What kind of society do we want? "Let the free market decide!" is the often-heard response. That response, a prominent capitalist argues, undermines the very values on which open and democratic societies depend.
For more than forty years what little we have known about North Korea has come largely from reporters and policy experts whose views of that country's intentions and capabilities may well be misleading or false. The time has come, one student of Korean affairs argues, to let North and South settle their differences directly, and bring U.S. soldiers home
Sitcoms satirize them, the media ignore them, doctors won't listen to them, and now hospitals are laying them off, sacrificing them to corporate medicine -- yet their contribution to patients and families is beyond price.
The vaccines are phenomenal. Belaboring their imperfections—and telling people who receive them never to let down their guard—carries its own risks.
When Americans began receiving coronavirus vaccines last month, people started fantasizing about the first thing they’d do when the pandemic ends: go back to work, visit family, hug friends. But the public discussion soon shifted. One news article after another warned about everything that could go wrong: Protection isn’t immediate; vaccinated people can still transmit the virus; vaccinated people might get mild infections that could become chronic; vaccines might not work as well against new coronavirus variants. “COVID-19 Vaccine Doesn’t Mean You Can Party Like It’s 1999,” one headline admonished. Can vaccinated people at least hang out with one another? Nope, masks and distancing are still required. “Bottom line,” another article concluded ominously: “You will need to wear a face mask after you’re vaccinated until COVID-19 cases become nearly nonexistent.”
There’s a reason you miss the people you didn’t even know that well.
A few months ago, when millions of Americans were watching the Netflix series Emily in Paris because it was what we had been given that week, I cued up the first episode and was beset almost immediately by an intense longing. Not for travel, or for opportunities to wear beautiful clothes—two commonly cited high points in an otherwise charmless show—but for sports. Specifically, watching sports in a packed bar, which is what the titular character’s boyfriend is doing when the viewer meets him.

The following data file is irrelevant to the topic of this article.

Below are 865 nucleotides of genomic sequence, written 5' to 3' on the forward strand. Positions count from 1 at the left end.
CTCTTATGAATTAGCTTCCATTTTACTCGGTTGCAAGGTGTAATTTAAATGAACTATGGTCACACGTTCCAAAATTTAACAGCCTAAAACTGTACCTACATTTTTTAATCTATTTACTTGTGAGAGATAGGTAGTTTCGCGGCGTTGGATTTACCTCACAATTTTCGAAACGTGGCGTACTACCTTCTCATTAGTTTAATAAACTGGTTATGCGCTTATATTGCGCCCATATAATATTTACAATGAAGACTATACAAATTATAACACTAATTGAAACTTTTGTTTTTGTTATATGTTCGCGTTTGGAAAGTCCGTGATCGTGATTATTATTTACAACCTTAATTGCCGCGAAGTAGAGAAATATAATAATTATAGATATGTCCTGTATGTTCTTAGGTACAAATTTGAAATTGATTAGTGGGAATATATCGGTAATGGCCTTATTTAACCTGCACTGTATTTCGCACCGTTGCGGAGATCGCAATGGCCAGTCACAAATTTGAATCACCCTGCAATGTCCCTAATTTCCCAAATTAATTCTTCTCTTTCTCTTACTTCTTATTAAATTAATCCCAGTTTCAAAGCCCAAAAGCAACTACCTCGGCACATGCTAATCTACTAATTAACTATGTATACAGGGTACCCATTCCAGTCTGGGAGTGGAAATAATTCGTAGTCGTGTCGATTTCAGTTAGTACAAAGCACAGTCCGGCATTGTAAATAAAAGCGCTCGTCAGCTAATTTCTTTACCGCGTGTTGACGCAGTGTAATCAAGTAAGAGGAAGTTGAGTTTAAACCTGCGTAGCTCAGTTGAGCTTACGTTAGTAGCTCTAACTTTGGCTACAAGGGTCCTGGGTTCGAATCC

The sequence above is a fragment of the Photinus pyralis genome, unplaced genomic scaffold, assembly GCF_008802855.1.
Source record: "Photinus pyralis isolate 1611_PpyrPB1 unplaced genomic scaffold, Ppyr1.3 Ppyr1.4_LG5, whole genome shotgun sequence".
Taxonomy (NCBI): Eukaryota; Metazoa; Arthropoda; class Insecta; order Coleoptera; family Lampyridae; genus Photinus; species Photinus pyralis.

The scene is fleeting, and it’s also pretty bad. It doesn’t come close to capturing the sweaty intensity of a horde of nervous fans, poised to embrace each other in collective joy or drink through despair. I know this because I am, sometimes unfortunately, a person who has spent a good chunk of her adult social life watching sports in bars, both with my actual close friends and with 500 or so fellow travelers at the New York City bar that hosts expatriated University of Georgia alumni during college-football season.
Republicans appear poised to flinch from reality, protect Trump, and betray the country.
Forty-five senators voted yesterday not to proceed with a second impeachment trial of Donald Trump. That should come as some relief for the ex-president: Twice impeached, he will likely be twice acquitted. But how much relief?
The Senate will still hold a trial. The whole country will again view the video of Trump inciting a crowd to attack Congress as he aimed to coerce his own vice president into somehow overturning the 2020 election. They will see the scenes of violence and death wrought by Trump supporters—supporters who plastered their crimes all over social media because they trusted Trump to protect and pardon them.
Trump wants Senate Republicans to defend him; most Senate Republicans want Trump to go away.
Donald Trump did not merely lie to exaggerate his accomplishments, or smear his opponents. For Trump and the Republican Party, lies were a loyalty test. To reject Trump’s lies or exaggerations, even if they contradicted prior assertions by the now-ex-president, was to express disloyalty, the only Trump-era sin that was unforgivable by his faithful. This allowed the president to fashion for his supporters alternate realities whose tenets could not be questioned, such as his false allegations of voter fraud.
YouTube vigilantes are taking consumer advocacy into their own hands.
For decades, multilevel-marketing companies had it easy. Cutco knives, Tupperware containers, and Pampered Chef bread mixes were inoffensive products sold at weeknight wine parties and, later, in themed Facebook groups. For the most part, they were an unremarkable part of women’s lives.
Multilevel marketing—a form of direct selling in which a major chunk of a person’s income comes not from the sales they make themselves but from the sales made by people they recruit into the company—was often regarded as exploitative by consumer advocates, but it rarely encountered a serious threat. During the pandemic, distributors for many MLM companies have used this lack of pushback to their advantage: On Instagram and Facebook, women have tried to persuade their followers to use their stimuluschecks to join a company that sells shampoo or weight-loss products. They have used economic collapse as a recruitment tool, offering MLMs as the solution to lost income and increased precarity.